The average size of the global annual procurement budgets among buyer companies in 2010/11 will be more than $115m. Around 13% of buyer respondents revealed an annual procurement budget of between $250,000 and $1m. A further 13% of respondents stated that their annual procurement budget is more than $500m.
Buyers are anticipating considerable investment in 2010 in package design and branding, and in efforts to make packaging meet sustainability goals.
Moves by companies to control costs, develop new products, enter new markets, focus on sales innovation and increase production and process efficiency will drive up procurement spending of packaging companies across all regions.
Many companies now contemplate spending on ‘green marketing’, and related advertising, supply chain and promotional activities. The aim is to create a positive brand image and, as a result, to benefit from growing consumer awareness of the contribution that green products can make. On average, companies plan to allocate some 24% of their total procurement budget to sustainable products and services. Around 8% of companies surveyed expect to spend more than 50% of their procurement budget on green initiatives, but around 28% will allocate less than 10% to sustainable products and services. As a consequence of the recession, most respondents (53%) in the packaging buyers category see sustainability issues as more important than ever. However, 41% of packaging suppliers envisage no change.
Environmental concerns and greening up IT processes are bound to become strategically significant, and corporate ethics will deliver a point of differentiation. One senior executive of a packaging supplier operating in North America said: “My company is incorporating social responsibility into our brand by knowing where our packaging comes from, who the farmers of ingredients are and how our purchases affect a global sustainable economy.”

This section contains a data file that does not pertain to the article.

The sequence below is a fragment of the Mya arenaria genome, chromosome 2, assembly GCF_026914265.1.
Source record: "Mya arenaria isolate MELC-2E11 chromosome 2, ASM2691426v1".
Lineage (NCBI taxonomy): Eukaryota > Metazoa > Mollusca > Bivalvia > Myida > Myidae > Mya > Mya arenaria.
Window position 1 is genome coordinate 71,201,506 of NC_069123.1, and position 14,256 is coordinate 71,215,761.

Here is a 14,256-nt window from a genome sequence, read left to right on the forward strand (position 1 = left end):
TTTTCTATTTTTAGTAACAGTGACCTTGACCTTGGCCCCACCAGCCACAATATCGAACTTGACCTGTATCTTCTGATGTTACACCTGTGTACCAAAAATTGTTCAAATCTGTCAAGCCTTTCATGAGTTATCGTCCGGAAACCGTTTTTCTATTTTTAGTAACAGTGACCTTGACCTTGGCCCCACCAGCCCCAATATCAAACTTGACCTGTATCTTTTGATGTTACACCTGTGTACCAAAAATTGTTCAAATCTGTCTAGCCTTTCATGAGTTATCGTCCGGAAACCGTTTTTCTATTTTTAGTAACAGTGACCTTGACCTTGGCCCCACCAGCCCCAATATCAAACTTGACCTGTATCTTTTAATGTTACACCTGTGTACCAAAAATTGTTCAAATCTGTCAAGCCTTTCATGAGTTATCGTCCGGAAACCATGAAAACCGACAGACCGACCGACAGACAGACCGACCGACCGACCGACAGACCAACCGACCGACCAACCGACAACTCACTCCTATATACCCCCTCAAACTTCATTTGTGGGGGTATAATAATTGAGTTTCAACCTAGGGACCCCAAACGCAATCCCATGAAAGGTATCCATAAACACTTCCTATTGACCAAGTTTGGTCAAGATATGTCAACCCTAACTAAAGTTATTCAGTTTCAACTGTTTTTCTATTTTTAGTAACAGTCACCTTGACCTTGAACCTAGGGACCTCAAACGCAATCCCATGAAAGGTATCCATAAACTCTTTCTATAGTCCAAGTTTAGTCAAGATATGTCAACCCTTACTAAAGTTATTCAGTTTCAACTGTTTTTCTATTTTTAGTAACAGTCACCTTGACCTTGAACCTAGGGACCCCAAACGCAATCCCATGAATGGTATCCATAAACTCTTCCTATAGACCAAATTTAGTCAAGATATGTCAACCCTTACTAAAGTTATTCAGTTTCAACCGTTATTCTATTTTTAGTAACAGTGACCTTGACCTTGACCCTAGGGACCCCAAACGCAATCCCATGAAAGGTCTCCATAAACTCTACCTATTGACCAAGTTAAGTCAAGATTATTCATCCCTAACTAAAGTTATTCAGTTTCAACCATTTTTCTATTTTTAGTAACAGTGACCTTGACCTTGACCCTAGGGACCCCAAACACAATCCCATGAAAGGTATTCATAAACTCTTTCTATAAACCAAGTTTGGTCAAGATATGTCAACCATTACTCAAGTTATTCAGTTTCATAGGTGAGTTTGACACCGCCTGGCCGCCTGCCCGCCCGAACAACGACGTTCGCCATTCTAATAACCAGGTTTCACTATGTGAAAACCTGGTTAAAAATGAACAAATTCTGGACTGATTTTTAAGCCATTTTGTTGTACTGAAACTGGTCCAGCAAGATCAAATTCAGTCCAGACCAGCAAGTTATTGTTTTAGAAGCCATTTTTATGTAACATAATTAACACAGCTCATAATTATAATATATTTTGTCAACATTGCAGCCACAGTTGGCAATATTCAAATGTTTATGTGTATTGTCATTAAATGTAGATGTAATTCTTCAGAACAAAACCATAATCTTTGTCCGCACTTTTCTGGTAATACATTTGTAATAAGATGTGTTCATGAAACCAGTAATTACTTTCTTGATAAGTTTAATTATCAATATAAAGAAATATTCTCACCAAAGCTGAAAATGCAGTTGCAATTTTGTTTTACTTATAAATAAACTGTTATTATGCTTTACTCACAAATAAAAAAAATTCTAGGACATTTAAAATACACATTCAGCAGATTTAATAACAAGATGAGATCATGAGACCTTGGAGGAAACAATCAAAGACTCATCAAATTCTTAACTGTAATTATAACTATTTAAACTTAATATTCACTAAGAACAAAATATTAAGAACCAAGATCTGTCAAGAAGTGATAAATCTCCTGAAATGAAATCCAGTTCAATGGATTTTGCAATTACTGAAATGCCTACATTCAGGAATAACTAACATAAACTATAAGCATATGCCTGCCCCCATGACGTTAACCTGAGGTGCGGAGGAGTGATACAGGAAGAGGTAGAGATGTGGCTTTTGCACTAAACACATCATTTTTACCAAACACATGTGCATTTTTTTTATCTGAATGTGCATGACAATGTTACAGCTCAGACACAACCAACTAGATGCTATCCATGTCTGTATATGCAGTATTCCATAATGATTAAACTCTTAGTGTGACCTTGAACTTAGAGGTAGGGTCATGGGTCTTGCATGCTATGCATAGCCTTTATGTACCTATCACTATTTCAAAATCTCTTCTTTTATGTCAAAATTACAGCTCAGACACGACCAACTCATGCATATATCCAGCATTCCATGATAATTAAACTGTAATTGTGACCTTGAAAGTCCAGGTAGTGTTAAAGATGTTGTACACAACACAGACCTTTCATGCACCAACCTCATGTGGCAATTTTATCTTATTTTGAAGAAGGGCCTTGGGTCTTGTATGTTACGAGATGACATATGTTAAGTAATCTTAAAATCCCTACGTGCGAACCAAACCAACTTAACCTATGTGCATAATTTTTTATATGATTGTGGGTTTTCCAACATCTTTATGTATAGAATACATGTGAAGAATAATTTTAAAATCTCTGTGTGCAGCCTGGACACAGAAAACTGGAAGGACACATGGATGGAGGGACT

Not surprisingly, demand for sustainable products and services are expected to be higher in developed countries compared with emerging economies. The top three countries likely to experience the highest demand in the next two years are Germany, the UK and US.
Developing economies such as South Africa, Brazil and China will lag behind.
In the developing regions of the Middle East and North Africa (MENA) and India, packaging with sustainable attributes will enjoy strong growth. The MENA region is an increasingly attractive proposition for packaging material suppliers due to its proximity to European markets. Suppliers have also spotted opportunities for low-cost production in the area.
Many packaging buyers believe customers will pay a premium for products and services that offer a lower environmental impact. There are major benefits for suppliers whose business practices are compliant with a customer’s corporate policy. For example, Wal-Mart rates suppliers highly if they can show they are environmentally conscious, such as using alternative substances that pose no health threat to humans or ecology.
Other measures include lightweighting, optimising and minimising packaging and avoiding unnecessary waste.
Paper and board is the best understood as a sustainable packaging material. Ratings of the most sustainable material revealed by the poll were: paper and board (buyers 31%, suppliers 48%), recyclable plastics (buyers 27%, suppliers 27%) and glass (buyers 19%, suppliers 22%).
Buyers and suppliers agree that to increase recyclable content in packaging is important to reduce harmful emissions from landfills. Re-usability is the most important selection criteria for ‘sustainable packaging’ by goods manufacturers, converters and packaging suppliers. It was identified as a priority by 44% buyer respondents and 39% of supplier respondents.
Consumers are being won over by the concept ‘green’ packaging. Retailers and their suppliers are striving to avoid unnecessary packaging and calling for improved recyclability. For example, Fetzer Vineyard in the UK redesigned its wine bottle to contain 25.5% less glass.
The new bottles use labels made from 100% recycled paper and printed with soya-based ink, which the company believe will help it to save packaging costs and enhance its green image. Packaging developers and technological advancements are addressing climate change, resource scarcity and ageing populations.
On the buyers’ side, the main targets include material reduction and lightweighting, improving the environmental footprint of existing products and services, and cutting energy use in operations. What is important to them is the potential for cost savings, gaining new customers and environmental benefits.